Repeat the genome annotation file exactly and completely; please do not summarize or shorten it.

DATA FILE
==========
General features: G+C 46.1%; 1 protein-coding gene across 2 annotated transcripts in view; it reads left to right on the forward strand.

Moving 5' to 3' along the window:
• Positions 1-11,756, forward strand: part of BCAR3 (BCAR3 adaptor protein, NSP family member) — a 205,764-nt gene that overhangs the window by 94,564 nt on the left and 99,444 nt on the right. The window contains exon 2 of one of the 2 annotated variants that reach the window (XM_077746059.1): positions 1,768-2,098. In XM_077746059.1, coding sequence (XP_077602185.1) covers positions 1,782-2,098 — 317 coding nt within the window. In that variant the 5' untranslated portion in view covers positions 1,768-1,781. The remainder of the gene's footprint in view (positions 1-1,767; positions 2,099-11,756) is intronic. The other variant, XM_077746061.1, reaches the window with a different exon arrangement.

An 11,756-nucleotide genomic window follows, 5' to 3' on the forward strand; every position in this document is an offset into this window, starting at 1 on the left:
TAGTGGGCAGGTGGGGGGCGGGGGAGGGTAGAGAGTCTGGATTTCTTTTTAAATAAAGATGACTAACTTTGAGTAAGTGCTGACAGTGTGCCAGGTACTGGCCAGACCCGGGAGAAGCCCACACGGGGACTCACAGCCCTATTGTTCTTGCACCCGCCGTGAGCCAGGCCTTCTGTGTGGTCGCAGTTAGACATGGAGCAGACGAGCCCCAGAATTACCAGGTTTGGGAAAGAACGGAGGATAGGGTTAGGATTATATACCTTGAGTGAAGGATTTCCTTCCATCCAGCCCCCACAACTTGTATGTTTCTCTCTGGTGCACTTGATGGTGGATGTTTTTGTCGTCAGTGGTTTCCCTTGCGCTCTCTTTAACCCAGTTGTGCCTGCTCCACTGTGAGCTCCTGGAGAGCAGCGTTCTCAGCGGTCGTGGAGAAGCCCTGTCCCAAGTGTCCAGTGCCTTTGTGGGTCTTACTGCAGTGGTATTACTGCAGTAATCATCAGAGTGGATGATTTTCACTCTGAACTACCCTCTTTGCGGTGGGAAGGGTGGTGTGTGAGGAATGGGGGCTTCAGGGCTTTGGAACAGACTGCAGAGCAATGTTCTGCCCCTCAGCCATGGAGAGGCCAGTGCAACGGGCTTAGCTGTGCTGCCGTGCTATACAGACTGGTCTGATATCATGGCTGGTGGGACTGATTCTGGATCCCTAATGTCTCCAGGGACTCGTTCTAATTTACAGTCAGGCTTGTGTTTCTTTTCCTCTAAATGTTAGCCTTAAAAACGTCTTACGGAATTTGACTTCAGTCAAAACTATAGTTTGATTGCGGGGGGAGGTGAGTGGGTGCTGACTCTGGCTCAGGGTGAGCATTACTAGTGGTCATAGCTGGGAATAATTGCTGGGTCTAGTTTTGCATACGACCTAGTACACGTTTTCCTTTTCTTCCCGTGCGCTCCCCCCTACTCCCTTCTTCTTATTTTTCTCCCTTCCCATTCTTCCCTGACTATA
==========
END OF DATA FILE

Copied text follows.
General features: G+C 46.1%; 1 protein-coding gene across 2 annotated transcripts in view; it reads left to right on the forward strand.

Moving 5' to 3' along the window:
• Positions 1-11,756, forward strand: part of BCAR3 (BCAR3 adaptor protein, NSP family member) — a 205,764-nt gene that overhangs the window by 94,564 nt on the left and 99,444 nt on the right. The window contains exon 2 of one of the 2 annotated variants that reach the window (XM_077746059.1): positions 1,768-2,098. In XM_077746059.1, coding sequence (XP_077602185.1) covers positions 1,782-2,098 — 317 coding nt within the window. In that variant the 5' untranslated portion in view covers positions 1,768-1,781. The remainder of the gene's footprint in view (positions 1-1,767; positions 2,099-11,756) is intronic. The other variant, XM_077746061.1, reaches the window with a different exon arrangement.

An 11,756-nucleotide genomic window follows, 5' to 3' on the forward strand; every position in this document is an offset into this window, starting at 1 on the left:
TAGTGGGCAGGTGGGGGGCGGGGGAGGGTAGAGAGTCTGGATTTCTTTTTAAATAAAGATGACTAACTTTGAGTAAGTGCTGACAGTGTGCCAGGTACTGGCCAGACCCGGGAGAAGCCCACACGGGGACTCACAGCCCTATTGTTCTTGCACCCGCCGTGAGCCAGGCCTTCTGTGTGGTCGCAGTTAGACATGGAGCAGACGAGCCCCAGAATTACCAGGTTTGGGAAAGAACGGAGGATAGGGTTAGGATTATATACCTTGAGTGAAGGATTTCCTTCCATCCAGCCCCCACAACTTGTATGTTTCTCTCTGGTGCACTTGATGGTGGATGTTTTTGTCGTCAGTGGTTTCCCTTGCGCTCTCTTTAACCCAGTTGTGCCTGCTCCACTGTGAGCTCCTGGAGAGCAGCGTTCTCAGCGGTCGTGGAGAAGCCCTGTCCCAAGTGTCCAGTGCCTTTGTGGGTCTTACTGCAGTGGTATTACTGCAGTAATCATCAGAGTGGATGATTTTCACTCTGAACTACCCTCTTTGCGGTGGGAAGGGTGGTGTGTGAGGAATGGGGGCTTCAGGGCTTTGGAACAGACTGCAGAGCAATGTTCTGCCCCTCAGCCATGGAGAGGCCAGTGCAACGGGCTTAGCTGTGCTGCCGTGCTATACAGACTGGTCTGATATCATGGCTGGTGGGACTGATTCTGGATCCCTAATGTCTCCAGGGACTCGTTCTAATTTACAGTCAGGCTTGTGTTTCTTTTCCTCTAAATGTTAGCCTTAAAAACGTCTTACGGAATTTGACTTCAGTCAAAACTATAGTTTGATTGCGGGGGGAGGTGAGTGGGTGCTGACTCTGGCTCAGGGTGAGCATTACTAGTGGTCATAGCTGGGAATAATTGCTGGGTCTAGTTTTGCATACGACCTAGTACACGTTTTCCTTTTCTTCCCGTGCGCTCCCCCCTACTCCCTTCTTCTTATTTTTCTCCCTTCCCATTCTTCCCTGACTATA